For what feels like forty days and forty nights, the film is as much of a slog as its title implies. The diaspora of narrative is as thinned out as Moses’ herd of hungry hungry Hebrews. No stone is left unturned as the screenplay by committee (four credited screenwriters) make room for just about every uninteresting element in Moses’ 120 year long life. See Moses struggle with leaving his (Muslim?) family, Moses trekking there and back again and then back again and then back again, Moses’ teach his flock to rise and rise again until lambs turn to lions and, finally, Moses waiting horrified in the wings as God unleashes a lashing of super gnarly pandemics.
Squatting somewhere on a fence between super-naturalism and realism, Exodus never can make up its mind about how pragmatic it wants its divinity to be. The whole celestial curse comes with a footnote of “How the Plagues Could Have Actually Happened” (narrated by the film’s best Ewen Bremmer lookalike) that mostly involves alligator fights and acne. As things heat into a realm of “don’t mention it” magical realism, a deathly hallow of blackness consumes the lives of first borns a big fat dementor. When Scott gets around to revealing God as a neatly shaved, petulant child with an overdeveloped sense of vengeance, things get laughable.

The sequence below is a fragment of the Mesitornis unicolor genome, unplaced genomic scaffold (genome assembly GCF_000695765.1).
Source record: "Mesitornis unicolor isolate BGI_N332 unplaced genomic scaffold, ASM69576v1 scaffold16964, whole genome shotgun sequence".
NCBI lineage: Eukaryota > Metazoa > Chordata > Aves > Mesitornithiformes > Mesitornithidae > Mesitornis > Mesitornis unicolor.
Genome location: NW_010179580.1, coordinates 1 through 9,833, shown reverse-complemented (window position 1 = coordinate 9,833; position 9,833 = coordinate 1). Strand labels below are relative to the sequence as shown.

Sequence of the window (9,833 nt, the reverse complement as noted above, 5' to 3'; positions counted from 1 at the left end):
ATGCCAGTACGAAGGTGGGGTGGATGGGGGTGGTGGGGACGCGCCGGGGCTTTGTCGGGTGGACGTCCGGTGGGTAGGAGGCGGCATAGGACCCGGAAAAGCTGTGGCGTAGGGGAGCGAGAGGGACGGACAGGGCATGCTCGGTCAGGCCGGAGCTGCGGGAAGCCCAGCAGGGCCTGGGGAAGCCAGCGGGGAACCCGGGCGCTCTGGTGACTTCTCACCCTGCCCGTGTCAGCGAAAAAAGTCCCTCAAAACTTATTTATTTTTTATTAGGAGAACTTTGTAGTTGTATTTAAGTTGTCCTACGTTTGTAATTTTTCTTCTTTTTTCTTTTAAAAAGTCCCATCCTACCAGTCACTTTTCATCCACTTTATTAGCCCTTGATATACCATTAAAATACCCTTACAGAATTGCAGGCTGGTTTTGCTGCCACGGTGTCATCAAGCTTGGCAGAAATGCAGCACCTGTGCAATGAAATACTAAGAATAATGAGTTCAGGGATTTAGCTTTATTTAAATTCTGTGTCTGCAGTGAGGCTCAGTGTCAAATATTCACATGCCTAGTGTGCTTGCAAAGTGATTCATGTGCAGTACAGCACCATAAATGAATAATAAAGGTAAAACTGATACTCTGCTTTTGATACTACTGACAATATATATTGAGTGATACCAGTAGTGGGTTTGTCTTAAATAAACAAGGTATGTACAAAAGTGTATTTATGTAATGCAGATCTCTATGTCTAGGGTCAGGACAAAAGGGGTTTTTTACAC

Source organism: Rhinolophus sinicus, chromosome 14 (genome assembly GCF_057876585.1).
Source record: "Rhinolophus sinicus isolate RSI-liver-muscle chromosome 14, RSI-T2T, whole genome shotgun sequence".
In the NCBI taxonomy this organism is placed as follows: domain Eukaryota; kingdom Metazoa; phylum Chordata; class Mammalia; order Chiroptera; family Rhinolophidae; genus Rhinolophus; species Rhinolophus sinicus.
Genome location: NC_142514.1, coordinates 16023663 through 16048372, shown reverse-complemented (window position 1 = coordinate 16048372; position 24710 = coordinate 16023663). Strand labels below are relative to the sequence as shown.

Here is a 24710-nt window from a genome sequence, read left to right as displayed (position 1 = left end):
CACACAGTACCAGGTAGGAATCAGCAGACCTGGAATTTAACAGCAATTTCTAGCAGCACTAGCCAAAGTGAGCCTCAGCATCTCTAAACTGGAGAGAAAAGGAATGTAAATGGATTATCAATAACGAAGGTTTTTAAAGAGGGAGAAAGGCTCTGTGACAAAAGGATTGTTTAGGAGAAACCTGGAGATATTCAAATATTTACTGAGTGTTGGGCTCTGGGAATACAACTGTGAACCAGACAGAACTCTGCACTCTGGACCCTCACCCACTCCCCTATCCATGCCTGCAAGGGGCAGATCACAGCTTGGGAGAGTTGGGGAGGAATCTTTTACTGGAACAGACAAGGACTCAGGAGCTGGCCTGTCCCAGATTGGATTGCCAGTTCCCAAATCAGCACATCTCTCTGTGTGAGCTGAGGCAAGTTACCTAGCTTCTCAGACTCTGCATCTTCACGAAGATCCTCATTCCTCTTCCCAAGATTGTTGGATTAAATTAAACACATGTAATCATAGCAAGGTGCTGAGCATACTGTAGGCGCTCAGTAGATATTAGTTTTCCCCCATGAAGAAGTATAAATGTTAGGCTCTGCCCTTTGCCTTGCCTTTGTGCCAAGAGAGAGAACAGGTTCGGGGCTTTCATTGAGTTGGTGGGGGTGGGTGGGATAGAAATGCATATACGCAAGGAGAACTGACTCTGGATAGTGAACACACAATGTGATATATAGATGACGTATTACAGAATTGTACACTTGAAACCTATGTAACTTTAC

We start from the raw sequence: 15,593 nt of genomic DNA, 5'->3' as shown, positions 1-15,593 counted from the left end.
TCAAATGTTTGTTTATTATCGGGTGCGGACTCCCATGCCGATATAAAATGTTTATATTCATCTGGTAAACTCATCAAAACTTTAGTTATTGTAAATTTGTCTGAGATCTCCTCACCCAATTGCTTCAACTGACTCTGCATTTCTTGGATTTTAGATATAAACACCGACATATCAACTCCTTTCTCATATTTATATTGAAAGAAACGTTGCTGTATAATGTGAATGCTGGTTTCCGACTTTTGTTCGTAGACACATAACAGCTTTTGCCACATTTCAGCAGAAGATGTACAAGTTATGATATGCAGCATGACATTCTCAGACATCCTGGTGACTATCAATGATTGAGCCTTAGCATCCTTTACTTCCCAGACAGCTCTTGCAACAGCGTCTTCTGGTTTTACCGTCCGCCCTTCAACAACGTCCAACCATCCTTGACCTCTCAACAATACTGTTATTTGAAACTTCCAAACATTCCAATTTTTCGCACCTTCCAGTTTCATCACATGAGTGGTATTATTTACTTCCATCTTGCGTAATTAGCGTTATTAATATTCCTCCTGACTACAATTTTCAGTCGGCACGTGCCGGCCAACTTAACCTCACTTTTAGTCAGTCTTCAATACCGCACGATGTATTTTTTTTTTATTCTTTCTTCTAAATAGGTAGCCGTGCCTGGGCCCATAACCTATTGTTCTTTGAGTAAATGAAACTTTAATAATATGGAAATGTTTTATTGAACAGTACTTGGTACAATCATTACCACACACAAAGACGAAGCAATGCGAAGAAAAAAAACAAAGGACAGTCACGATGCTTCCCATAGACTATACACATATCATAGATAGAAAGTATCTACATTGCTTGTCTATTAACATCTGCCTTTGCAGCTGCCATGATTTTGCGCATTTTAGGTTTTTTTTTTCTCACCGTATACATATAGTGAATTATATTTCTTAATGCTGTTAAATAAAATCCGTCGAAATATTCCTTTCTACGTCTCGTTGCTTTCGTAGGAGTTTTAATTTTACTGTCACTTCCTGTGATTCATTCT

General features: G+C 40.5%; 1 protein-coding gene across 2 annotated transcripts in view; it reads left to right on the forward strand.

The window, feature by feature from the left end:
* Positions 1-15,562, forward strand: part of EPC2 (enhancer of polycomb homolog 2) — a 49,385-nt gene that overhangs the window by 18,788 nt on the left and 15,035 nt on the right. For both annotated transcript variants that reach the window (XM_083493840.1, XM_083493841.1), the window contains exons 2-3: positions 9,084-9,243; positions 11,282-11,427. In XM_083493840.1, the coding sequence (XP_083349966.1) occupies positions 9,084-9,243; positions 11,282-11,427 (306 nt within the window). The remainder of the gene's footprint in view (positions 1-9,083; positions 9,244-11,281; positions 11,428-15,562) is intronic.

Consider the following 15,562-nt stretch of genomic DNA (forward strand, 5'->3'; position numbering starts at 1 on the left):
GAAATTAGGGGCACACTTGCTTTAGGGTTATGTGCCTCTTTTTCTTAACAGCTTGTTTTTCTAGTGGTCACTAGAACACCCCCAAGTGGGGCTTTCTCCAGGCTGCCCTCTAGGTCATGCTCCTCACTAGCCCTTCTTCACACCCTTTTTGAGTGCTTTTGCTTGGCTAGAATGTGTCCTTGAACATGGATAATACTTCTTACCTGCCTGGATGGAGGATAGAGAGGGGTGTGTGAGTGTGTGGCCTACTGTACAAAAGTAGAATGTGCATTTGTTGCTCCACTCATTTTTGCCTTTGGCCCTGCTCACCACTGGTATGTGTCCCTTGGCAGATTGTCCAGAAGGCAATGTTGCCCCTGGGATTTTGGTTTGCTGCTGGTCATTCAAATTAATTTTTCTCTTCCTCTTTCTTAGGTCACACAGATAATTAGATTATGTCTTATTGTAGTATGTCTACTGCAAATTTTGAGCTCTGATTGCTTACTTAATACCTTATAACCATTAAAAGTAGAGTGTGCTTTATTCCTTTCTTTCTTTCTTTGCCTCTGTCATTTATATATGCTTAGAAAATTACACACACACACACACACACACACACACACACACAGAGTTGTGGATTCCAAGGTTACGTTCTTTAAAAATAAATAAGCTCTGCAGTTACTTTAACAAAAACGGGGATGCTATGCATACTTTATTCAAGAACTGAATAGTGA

Bale, as always, is up to the task, even if the film itself is not. He gives his all to Moses. Both the battle-worn soldier and the identity-confused harbinger of commandments are juicy with Bale’s overzealous commitment to character. The rest of the performances are disposable at best. Jesse Pinkman (Aaron Paul, who FEELS NO PAIN!!!!) peeks around corners and catch Moses in the act of talking to God (aka talking to a bush like a madman) not once, not twice but a heaving four times.